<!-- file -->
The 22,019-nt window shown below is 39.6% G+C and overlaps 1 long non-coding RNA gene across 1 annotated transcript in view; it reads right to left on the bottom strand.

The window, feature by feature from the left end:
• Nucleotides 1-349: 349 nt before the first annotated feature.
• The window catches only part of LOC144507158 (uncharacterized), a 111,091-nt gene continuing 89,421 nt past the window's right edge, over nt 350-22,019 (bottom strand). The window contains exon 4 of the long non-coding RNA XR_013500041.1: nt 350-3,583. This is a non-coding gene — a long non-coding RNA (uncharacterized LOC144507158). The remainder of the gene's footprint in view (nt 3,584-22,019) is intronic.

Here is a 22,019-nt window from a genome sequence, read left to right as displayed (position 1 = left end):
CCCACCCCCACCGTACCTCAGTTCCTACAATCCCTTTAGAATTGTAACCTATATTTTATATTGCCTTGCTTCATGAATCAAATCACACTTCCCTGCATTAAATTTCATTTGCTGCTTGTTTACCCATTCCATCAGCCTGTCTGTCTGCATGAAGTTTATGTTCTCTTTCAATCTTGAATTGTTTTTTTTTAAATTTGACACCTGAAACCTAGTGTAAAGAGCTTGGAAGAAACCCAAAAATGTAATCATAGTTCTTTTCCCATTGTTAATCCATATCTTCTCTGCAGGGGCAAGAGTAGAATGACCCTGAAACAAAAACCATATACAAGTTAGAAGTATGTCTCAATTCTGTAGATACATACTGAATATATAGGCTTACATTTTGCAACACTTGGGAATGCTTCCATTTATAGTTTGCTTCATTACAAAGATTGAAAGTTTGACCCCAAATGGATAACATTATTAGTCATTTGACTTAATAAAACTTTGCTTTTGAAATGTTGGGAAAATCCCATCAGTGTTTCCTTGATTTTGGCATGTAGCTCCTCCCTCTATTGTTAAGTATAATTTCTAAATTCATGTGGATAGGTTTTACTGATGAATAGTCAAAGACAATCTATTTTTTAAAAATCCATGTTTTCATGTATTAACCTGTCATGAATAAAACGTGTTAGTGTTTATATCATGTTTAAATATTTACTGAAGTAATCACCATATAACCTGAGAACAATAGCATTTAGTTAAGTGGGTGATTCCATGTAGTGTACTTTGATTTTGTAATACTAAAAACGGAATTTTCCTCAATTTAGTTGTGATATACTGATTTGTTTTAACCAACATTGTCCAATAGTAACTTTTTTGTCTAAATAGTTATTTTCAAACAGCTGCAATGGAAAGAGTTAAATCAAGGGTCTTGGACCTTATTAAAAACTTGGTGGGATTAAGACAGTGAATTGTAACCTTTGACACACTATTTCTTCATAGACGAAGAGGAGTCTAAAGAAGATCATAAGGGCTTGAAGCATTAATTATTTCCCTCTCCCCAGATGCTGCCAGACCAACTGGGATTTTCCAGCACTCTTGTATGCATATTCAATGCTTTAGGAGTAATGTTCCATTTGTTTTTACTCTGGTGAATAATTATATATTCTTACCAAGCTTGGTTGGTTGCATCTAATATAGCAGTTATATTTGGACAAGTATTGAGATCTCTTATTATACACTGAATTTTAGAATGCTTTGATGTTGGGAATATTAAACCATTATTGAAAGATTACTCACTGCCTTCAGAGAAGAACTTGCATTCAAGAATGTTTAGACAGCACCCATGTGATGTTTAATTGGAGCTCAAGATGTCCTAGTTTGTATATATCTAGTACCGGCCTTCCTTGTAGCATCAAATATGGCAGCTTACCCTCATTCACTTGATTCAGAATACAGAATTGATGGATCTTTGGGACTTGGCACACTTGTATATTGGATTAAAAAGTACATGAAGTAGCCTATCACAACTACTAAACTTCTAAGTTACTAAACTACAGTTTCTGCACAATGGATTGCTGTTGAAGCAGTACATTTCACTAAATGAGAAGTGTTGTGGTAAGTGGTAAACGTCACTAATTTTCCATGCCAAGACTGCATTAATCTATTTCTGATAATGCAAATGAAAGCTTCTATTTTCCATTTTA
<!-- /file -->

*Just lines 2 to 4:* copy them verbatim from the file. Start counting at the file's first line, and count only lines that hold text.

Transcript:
The window, feature by feature from the left end:
• Nucleotides 1-349: 349 nt before the first annotated feature.
• The window catches only part of LOC144507158 (uncharacterized), a 111,091-nt gene continuing 89,421 nt past the window's right edge, over nt 350-22,019 (bottom strand). The window contains exon 4 of the long non-coding RNA XR_013500041.1: nt 350-3,583. This is a non-coding gene — a long non-coding RNA (uncharacterized LOC144507158). The remainder of the gene's footprint in view (nt 3,584-22,019) is intronic.